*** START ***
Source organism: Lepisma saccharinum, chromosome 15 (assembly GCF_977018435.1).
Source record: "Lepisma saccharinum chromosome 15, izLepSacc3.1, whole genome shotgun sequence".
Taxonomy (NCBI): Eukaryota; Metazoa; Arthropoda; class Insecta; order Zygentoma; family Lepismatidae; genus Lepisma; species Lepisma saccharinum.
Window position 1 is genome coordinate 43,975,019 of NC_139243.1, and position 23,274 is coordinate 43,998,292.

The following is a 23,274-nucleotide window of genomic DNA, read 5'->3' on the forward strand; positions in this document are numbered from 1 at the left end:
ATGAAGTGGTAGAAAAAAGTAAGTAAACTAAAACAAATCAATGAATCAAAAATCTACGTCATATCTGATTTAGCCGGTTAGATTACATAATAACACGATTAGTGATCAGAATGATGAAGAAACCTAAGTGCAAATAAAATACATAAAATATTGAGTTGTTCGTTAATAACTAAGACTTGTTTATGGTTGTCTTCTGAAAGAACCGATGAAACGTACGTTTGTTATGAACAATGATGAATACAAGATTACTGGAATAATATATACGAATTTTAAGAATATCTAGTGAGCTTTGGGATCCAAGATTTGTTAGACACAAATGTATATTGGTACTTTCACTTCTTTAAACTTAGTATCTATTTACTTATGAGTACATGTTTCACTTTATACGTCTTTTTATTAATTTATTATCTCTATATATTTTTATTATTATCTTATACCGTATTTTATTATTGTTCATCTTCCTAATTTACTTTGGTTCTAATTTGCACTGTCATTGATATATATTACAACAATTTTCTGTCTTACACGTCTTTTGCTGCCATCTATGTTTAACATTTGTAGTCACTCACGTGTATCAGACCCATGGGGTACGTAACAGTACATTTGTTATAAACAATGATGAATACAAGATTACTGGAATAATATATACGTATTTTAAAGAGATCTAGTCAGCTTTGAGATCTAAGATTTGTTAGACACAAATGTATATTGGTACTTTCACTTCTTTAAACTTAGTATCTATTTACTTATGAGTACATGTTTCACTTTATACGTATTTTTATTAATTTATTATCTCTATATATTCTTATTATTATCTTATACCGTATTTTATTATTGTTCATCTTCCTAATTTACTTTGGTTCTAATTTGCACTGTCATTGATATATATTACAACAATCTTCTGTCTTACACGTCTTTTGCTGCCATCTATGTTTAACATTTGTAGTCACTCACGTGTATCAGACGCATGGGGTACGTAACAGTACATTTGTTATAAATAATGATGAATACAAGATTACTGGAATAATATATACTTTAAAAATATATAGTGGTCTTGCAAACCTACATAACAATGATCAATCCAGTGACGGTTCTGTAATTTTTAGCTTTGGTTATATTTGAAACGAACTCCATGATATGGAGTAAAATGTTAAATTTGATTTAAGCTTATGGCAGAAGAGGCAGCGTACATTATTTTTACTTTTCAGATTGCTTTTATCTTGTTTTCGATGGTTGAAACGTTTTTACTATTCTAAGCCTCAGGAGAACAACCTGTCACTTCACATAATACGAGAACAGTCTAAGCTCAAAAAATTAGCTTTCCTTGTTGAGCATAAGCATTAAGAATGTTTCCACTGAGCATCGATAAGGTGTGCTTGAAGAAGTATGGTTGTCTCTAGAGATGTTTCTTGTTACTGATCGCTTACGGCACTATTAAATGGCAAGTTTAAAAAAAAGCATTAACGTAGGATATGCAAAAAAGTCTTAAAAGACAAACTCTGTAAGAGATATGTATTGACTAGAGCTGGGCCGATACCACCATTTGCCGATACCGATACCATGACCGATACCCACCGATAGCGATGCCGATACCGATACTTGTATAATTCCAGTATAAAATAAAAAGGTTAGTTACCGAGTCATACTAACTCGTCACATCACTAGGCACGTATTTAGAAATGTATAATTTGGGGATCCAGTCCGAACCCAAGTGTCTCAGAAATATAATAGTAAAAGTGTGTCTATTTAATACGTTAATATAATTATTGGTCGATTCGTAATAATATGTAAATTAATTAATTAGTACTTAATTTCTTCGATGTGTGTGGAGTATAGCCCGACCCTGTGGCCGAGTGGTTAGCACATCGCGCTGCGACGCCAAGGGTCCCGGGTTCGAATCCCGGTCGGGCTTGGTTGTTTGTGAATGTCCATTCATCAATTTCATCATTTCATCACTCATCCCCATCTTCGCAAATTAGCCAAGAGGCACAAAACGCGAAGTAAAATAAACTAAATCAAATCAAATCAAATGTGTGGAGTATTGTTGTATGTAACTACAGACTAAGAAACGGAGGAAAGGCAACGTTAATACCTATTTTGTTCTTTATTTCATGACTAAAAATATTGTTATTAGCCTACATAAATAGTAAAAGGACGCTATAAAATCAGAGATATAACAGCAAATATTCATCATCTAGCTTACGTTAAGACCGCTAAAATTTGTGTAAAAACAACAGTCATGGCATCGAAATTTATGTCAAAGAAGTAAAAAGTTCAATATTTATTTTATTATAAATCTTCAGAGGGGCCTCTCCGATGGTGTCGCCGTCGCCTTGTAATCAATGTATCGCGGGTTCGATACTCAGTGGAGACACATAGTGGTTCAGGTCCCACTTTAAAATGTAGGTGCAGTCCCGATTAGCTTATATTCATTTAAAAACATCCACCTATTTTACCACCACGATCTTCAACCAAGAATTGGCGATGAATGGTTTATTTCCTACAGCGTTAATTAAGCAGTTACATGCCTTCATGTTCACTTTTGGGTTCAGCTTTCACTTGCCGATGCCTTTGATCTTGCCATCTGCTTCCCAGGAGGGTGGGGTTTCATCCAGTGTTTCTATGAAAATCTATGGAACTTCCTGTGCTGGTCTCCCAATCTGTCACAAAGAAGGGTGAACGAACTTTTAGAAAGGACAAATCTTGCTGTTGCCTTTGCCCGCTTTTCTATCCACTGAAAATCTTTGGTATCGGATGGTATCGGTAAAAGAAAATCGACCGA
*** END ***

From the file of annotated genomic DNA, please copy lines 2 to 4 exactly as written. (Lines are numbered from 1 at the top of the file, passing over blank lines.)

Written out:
Source record: "Lepisma saccharinum chromosome 15, izLepSacc3.1, whole genome shotgun sequence".
Taxonomy (NCBI): Eukaryota; Metazoa; Arthropoda; class Insecta; order Zygentoma; family Lepismatidae; genus Lepisma; species Lepisma saccharinum.
Window position 1 is genome coordinate 43,975,019 of NC_139243.1, and position 23,274 is coordinate 43,998,292.